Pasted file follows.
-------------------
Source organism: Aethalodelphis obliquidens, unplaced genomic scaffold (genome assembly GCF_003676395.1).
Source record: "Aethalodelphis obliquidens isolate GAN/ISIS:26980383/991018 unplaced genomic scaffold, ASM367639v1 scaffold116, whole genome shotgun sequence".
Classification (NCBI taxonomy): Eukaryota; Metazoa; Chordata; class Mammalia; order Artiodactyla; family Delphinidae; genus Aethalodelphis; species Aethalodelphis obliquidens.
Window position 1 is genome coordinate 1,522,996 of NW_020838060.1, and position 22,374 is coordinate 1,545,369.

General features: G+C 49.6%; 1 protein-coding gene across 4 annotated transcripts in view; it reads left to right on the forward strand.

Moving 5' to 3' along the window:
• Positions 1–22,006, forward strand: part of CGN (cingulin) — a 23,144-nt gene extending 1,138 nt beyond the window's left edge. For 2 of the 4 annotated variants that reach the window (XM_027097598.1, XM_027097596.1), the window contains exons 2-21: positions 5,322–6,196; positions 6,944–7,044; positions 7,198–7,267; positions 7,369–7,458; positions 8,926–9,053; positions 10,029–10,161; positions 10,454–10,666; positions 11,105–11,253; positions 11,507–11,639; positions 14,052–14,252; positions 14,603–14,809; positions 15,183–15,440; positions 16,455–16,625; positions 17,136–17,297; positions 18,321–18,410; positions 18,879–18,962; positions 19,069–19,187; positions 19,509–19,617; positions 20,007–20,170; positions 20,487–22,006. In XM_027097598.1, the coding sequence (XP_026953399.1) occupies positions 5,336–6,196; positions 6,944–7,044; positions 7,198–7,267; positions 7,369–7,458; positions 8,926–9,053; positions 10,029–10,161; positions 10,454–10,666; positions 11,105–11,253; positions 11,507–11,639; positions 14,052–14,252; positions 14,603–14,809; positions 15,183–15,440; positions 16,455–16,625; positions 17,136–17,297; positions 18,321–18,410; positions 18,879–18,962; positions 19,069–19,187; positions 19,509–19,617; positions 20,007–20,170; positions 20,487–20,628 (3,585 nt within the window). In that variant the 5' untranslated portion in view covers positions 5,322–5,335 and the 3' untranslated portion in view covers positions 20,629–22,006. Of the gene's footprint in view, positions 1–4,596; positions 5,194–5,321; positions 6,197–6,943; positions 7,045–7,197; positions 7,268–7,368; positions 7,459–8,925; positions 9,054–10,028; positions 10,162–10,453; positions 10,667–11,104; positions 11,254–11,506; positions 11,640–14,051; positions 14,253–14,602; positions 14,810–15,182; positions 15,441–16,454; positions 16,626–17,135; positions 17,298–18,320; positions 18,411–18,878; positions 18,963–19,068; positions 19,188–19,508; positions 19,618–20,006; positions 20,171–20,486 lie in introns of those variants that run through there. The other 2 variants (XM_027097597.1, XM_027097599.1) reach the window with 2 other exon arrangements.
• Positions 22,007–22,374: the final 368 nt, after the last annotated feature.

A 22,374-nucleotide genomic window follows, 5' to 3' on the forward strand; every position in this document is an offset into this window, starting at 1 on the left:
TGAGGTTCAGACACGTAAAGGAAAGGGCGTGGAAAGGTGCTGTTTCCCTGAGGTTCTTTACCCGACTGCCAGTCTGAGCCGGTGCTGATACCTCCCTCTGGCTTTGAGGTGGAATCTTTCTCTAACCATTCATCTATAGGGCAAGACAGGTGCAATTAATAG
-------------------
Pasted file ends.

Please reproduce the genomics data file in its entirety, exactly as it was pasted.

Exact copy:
Source organism: Aethalodelphis obliquidens, unplaced genomic scaffold (genome assembly GCF_003676395.1).
Source record: "Aethalodelphis obliquidens isolate GAN/ISIS:26980383/991018 unplaced genomic scaffold, ASM367639v1 scaffold116, whole genome shotgun sequence".
Classification (NCBI taxonomy): Eukaryota; Metazoa; Chordata; class Mammalia; order Artiodactyla; family Delphinidae; genus Aethalodelphis; species Aethalodelphis obliquidens.
Window position 1 is genome coordinate 1,522,996 of NW_020838060.1, and position 22,374 is coordinate 1,545,369.

General features: G+C 49.6%; 1 protein-coding gene across 4 annotated transcripts in view; it reads left to right on the forward strand.

Moving 5' to 3' along the window:
• Positions 1–22,006, forward strand: part of CGN (cingulin) — a 23,144-nt gene extending 1,138 nt beyond the window's left edge. For 2 of the 4 annotated variants that reach the window (XM_027097598.1, XM_027097596.1), the window contains exons 2-21: positions 5,322–6,196; positions 6,944–7,044; positions 7,198–7,267; positions 7,369–7,458; positions 8,926–9,053; positions 10,029–10,161; positions 10,454–10,666; positions 11,105–11,253; positions 11,507–11,639; positions 14,052–14,252; positions 14,603–14,809; positions 15,183–15,440; positions 16,455–16,625; positions 17,136–17,297; positions 18,321–18,410; positions 18,879–18,962; positions 19,069–19,187; positions 19,509–19,617; positions 20,007–20,170; positions 20,487–22,006. In XM_027097598.1, the coding sequence (XP_026953399.1) occupies positions 5,336–6,196; positions 6,944–7,044; positions 7,198–7,267; positions 7,369–7,458; positions 8,926–9,053; positions 10,029–10,161; positions 10,454–10,666; positions 11,105–11,253; positions 11,507–11,639; positions 14,052–14,252; positions 14,603–14,809; positions 15,183–15,440; positions 16,455–16,625; positions 17,136–17,297; positions 18,321–18,410; positions 18,879–18,962; positions 19,069–19,187; positions 19,509–19,617; positions 20,007–20,170; positions 20,487–20,628 (3,585 nt within the window). In that variant the 5' untranslated portion in view covers positions 5,322–5,335 and the 3' untranslated portion in view covers positions 20,629–22,006. Of the gene's footprint in view, positions 1–4,596; positions 5,194–5,321; positions 6,197–6,943; positions 7,045–7,197; positions 7,268–7,368; positions 7,459–8,925; positions 9,054–10,028; positions 10,162–10,453; positions 10,667–11,104; positions 11,254–11,506; positions 11,640–14,051; positions 14,253–14,602; positions 14,810–15,182; positions 15,441–16,454; positions 16,626–17,135; positions 17,298–18,320; positions 18,411–18,878; positions 18,963–19,068; positions 19,188–19,508; positions 19,618–20,006; positions 20,171–20,486 lie in introns of those variants that run through there. The other 2 variants (XM_027097597.1, XM_027097599.1) reach the window with 2 other exon arrangements.
• Positions 22,007–22,374: the final 368 nt, after the last annotated feature.

A 22,374-nucleotide genomic window follows, 5' to 3' on the forward strand; every position in this document is an offset into this window, starting at 1 on the left:
TGAGGTTCAGACACGTAAAGGAAAGGGCGTGGAAAGGTGCTGTTTCCCTGAGGTTCTTTACCCGACTGCCAGTCTGAGCCGGTGCTGATACCTCCCTCTGGCTTTGAGGTGGAATCTTTCTCTAACCATTCATCTATAGGGCAAGACAGGTGCAATTAATAG